Whether this means immersing them in the Standards for Mathematical Practice…coaching them on discourse and accountable talk strategies…or helping develop life skills that will extend far beyond my time with them–I firmly believe that spending instructional minutes explicitly working on these skills will pay off BIG time.
A few years ago I started digging into the work of Carol Dweck and Jo Boaler because I knew what I believed–and wanted to understand the research behind it. I blogged about Carol Dweck last year…just click the image below if you missed that post about the need to nurture “productive struggle”. There’s a short video clip that is super powerful as well.
Growth Mindset and Productive Struggle
So over the years, I have started to formalize the work I do in my classroom related to this idea of “productive struggle” and “growth mindset”…and the beauty of teaching intermediate grade students is that they can LEARN about these ideas. I love to teach students about how their brains work–and the truth about how they learn. It has become more and more clear to me that I send messages to my students without doing so deliberately…the “hidden” curriculum.
If I insist on silence during work times, it shows I value working independently.
If I give time tests, it shows I value speed in math.
If I use wait time, it shows I value thinking and reflection.
If I teach students to work in groups, it shows I value collaboration.
So you can see, this “hidden” curriculum can be a GOOD thing–or a negative thing and we need to be more mindful of the message we are sending.
For that reason, I try VERY hard to be transparent with students. I try to explain WHY we do what we do. “I want you to work in pairs today because I think it’s important that you try to coach each other and push each other.” or “Today I’m going to give you a precision grade because it’s important to look over your work and check for accuracy and completeness.” or “Let’s study our mistakes on this problem because investigating errors helps us grow connections in our brains–research shows us this.” I really believe it helps build the culture in our classrooms–that it gives students ownership of the learning and helps cement my role as “facilitator”, not “boss”. I want them to know why I do what I do. It’s important.
This leads to very explicit instruction in some of these ideas early in the year that I then revisit all year long as routines and behaviors might start to break down a little.
What are some of these classroom “learning behaviors”?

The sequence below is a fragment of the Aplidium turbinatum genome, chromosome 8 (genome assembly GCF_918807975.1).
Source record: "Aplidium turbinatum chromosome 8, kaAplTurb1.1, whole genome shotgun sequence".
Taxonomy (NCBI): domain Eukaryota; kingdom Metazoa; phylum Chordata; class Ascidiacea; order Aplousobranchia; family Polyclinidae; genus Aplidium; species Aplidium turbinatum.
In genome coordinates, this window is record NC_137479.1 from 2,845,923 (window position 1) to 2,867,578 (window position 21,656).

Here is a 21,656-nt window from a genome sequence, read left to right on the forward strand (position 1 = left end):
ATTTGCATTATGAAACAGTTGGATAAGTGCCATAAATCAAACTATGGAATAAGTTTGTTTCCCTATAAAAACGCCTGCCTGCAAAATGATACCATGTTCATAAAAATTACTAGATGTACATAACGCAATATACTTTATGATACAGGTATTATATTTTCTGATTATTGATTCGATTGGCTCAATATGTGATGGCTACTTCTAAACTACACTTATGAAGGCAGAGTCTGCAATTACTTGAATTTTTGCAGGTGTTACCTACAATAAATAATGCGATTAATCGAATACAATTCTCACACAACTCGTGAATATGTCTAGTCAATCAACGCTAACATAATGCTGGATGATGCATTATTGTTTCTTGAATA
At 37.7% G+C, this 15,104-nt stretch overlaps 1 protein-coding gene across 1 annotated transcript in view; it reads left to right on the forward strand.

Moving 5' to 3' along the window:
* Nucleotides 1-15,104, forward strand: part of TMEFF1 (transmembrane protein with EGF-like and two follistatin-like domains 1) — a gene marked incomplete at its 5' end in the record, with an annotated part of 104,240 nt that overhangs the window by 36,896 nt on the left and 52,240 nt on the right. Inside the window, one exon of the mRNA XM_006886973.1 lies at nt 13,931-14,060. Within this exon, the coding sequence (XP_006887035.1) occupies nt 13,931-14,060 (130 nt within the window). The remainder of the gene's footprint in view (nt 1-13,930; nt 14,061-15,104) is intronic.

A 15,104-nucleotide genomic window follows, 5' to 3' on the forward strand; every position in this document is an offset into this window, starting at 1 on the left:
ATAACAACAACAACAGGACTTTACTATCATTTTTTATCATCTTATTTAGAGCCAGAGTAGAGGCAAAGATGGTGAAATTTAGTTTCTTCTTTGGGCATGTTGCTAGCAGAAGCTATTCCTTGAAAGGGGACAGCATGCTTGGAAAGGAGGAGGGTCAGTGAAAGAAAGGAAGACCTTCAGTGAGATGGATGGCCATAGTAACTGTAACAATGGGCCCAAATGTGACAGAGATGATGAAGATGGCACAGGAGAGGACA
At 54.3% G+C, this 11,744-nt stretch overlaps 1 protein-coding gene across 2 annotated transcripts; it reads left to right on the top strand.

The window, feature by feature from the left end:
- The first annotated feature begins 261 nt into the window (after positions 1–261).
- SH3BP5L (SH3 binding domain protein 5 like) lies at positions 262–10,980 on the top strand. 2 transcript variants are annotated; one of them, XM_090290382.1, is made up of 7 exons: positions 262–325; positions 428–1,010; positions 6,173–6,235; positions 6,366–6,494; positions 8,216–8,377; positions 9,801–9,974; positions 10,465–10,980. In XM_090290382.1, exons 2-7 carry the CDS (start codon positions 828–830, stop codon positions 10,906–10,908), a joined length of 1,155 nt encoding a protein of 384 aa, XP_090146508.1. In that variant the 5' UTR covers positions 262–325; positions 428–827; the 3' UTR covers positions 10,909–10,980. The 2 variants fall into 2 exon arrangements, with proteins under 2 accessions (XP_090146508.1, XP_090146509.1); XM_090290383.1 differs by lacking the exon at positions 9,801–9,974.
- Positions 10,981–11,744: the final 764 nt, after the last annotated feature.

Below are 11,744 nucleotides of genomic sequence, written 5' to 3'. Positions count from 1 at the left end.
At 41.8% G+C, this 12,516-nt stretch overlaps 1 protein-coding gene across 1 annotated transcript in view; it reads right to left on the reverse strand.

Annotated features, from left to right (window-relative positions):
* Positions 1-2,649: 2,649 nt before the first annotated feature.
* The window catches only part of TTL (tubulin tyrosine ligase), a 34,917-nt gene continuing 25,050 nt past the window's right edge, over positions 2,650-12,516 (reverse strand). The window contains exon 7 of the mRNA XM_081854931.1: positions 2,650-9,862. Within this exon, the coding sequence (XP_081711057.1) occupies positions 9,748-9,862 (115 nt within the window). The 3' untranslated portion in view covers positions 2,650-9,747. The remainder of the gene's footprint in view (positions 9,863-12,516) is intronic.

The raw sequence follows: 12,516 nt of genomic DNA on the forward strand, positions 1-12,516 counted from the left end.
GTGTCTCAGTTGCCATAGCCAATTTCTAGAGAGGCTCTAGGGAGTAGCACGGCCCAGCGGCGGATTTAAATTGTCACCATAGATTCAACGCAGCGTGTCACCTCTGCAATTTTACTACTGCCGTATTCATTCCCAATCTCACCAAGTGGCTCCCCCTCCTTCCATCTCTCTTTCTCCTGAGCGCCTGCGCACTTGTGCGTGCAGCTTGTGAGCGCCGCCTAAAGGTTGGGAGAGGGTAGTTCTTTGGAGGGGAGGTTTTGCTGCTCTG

We talk extensively about “helping” each other…how it’s ok to offer help and also ok to “give it a try” on our own–as long as we are respectful about how we do it. We also talk about the different ways to OFFER assistance without being a “boss” or taking over. We want a climate where students know how to manage help!
Also, I talk about how our brains grow and learn and how important it is to make mistakes, to recognize the feedback of others, and to be willing to tackle challenging tasks. I purposely put students in positions to practice this…with collaborative activities, challenging math problems, and more. I want to establish a culture where it’s acceptable and ENCOURAGED to say, “I don’t understand,” or “Can you please help?” or “Let’s try something different.” The real world is NOT fill-in-the-blank, is it?
I explicitly teach the language of “growth mindset” and “fixed mindset”. We brainstorm the language associated it and post examples that I leave up all year. One of my favorite things is when a student recognizes these behaviors–perhaps in a book we are reading–and says something like, “Hey! Elise is really using a fixed mindset in this part.” The discussions we have then are amazing.
I use discussion starters to keep us talking about writing about these behaviors…we make anchor charts…we take surveys…we assess our own behaviors…we set goals. We immerse ourselves in these “learning behaviors”.
Why? Because if students don’t have a true awareness of these behaviors, the fractions and verbs and summarizing and map skills just don’t matter as much if students are missing the other piece. We can continue to work ourselves through our textbooks and our curriculum documents. We can write learning targets on the board and do our assessments and fill out our spreadsheets and track our data.
We can continue to go skill by skill, day by day–or we can stop, help students understand how they learn, and create a climate where learning is exciting, meaningful, rigorous, and extends far beyond the objective on the board.